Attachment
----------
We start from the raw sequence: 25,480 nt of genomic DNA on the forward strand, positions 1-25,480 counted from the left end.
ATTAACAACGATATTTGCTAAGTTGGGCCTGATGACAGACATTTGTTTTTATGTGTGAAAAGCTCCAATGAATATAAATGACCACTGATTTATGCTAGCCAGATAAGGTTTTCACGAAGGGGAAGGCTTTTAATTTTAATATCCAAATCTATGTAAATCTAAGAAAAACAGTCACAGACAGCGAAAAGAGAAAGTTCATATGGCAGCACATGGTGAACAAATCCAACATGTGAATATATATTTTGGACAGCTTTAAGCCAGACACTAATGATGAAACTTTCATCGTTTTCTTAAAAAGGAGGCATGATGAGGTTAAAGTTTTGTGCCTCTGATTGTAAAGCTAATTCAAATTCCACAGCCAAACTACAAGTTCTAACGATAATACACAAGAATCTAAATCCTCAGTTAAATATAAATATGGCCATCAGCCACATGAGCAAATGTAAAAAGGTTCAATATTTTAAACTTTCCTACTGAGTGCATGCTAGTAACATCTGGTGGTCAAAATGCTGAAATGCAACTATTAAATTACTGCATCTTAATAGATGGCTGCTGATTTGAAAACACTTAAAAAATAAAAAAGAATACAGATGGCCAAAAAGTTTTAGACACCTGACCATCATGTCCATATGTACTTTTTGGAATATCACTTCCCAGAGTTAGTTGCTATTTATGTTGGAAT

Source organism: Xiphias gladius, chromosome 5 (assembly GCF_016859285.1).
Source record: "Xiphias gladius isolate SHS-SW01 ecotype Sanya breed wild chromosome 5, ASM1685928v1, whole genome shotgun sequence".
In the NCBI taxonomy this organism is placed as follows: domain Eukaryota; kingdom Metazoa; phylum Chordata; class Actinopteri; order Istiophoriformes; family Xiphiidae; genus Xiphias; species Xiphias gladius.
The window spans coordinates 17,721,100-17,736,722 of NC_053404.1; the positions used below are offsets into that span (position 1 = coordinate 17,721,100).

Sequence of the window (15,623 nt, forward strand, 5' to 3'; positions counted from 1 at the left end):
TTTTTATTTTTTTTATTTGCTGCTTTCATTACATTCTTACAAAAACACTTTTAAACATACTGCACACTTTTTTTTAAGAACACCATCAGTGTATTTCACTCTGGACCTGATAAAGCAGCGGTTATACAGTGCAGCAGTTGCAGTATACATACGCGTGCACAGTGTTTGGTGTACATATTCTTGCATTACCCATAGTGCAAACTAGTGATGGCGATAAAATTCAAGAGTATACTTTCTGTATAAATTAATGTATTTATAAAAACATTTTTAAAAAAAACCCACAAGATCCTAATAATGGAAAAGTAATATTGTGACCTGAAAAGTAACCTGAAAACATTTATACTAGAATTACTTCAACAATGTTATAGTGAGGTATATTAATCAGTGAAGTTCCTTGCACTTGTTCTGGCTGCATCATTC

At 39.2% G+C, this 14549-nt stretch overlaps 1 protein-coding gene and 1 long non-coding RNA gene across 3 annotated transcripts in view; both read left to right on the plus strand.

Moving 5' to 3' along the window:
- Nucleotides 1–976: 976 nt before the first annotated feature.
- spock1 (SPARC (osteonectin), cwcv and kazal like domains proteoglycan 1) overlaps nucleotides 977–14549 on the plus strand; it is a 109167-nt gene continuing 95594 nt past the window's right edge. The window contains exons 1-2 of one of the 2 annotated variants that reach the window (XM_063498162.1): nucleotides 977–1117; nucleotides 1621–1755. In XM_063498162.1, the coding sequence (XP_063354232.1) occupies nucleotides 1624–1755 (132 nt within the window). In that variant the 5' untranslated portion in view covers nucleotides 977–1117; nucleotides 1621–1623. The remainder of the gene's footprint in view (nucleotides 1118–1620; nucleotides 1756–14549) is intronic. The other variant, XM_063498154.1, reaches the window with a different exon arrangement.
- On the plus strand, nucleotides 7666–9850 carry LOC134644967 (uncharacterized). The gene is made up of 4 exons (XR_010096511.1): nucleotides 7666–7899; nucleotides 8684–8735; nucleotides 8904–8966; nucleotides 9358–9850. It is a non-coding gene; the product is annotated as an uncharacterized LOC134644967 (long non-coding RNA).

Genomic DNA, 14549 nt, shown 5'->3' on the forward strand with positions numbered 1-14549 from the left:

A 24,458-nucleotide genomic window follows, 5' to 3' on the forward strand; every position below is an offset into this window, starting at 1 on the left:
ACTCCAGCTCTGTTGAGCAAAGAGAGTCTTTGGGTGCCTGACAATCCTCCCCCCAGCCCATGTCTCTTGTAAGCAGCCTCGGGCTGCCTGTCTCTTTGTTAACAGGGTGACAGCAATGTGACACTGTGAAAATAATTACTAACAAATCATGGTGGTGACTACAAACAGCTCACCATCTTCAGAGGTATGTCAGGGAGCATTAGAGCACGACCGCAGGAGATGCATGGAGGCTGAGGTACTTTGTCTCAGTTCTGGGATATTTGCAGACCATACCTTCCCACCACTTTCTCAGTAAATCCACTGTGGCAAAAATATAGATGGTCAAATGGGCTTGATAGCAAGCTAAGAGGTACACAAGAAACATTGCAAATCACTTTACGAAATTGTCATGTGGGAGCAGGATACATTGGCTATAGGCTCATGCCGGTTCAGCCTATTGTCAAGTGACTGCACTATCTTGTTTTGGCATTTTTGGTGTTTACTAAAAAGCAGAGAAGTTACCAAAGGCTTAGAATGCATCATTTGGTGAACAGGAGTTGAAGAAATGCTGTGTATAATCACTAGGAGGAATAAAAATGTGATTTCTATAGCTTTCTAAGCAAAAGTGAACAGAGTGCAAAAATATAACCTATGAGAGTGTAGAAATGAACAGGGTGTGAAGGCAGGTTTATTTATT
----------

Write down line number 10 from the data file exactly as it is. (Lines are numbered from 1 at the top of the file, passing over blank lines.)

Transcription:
Moving 5' to 3' along the window: